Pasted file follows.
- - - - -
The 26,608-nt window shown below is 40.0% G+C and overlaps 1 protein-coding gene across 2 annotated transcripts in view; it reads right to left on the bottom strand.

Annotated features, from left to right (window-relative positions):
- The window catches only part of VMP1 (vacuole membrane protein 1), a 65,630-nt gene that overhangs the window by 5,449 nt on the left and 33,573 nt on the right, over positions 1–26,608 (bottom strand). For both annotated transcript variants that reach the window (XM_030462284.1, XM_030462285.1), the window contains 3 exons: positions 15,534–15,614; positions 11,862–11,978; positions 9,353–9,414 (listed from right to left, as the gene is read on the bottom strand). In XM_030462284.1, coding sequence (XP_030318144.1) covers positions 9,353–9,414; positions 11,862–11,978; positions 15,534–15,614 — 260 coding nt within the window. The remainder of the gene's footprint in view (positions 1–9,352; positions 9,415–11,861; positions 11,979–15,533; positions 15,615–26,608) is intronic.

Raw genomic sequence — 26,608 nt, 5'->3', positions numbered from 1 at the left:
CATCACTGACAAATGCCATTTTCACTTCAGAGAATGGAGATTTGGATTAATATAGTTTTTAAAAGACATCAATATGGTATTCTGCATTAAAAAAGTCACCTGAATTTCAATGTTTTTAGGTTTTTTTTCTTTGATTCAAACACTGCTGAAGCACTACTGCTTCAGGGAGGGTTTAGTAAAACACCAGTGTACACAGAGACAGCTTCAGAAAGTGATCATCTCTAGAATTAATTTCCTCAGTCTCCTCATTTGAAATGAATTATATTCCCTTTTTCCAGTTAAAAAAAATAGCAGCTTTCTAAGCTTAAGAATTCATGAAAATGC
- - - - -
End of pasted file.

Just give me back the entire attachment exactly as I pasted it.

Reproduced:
The 26,608-nt window shown below is 40.0% G+C and overlaps 1 protein-coding gene across 2 annotated transcripts in view; it reads right to left on the bottom strand.

Annotated features, from left to right (window-relative positions):
- The window catches only part of VMP1 (vacuole membrane protein 1), a 65,630-nt gene that overhangs the window by 5,449 nt on the left and 33,573 nt on the right, over positions 1–26,608 (bottom strand). For both annotated transcript variants that reach the window (XM_030462284.1, XM_030462285.1), the window contains 3 exons: positions 15,534–15,614; positions 11,862–11,978; positions 9,353–9,414 (listed from right to left, as the gene is read on the bottom strand). In XM_030462284.1, coding sequence (XP_030318144.1) covers positions 9,353–9,414; positions 11,862–11,978; positions 15,534–15,614 — 260 coding nt within the window. The remainder of the gene's footprint in view (positions 1–9,352; positions 9,415–11,861; positions 11,979–15,533; positions 15,615–26,608) is intronic.

Raw genomic sequence — 26,608 nt, 5'->3', positions numbered from 1 at the left:
CATCACTGACAAATGCCATTTTCACTTCAGAGAATGGAGATTTGGATTAATATAGTTTTTAAAAGACATCAATATGGTATTCTGCATTAAAAAAGTCACCTGAATTTCAATGTTTTTAGGTTTTTTTTCTTTGATTCAAACACTGCTGAAGCACTACTGCTTCAGGGAGGGTTTAGTAAAACACCAGTGTACACAGAGACAGCTTCAGAAAGTGATCATCTCTAGAATTAATTTCCTCAGTCTCCTCATTTGAAATGAATTATATTCCCTTTTTCCAGTTAAAAAAAATAGCAGCTTTCTAAGCTTAAGAATTCATGAAAATGC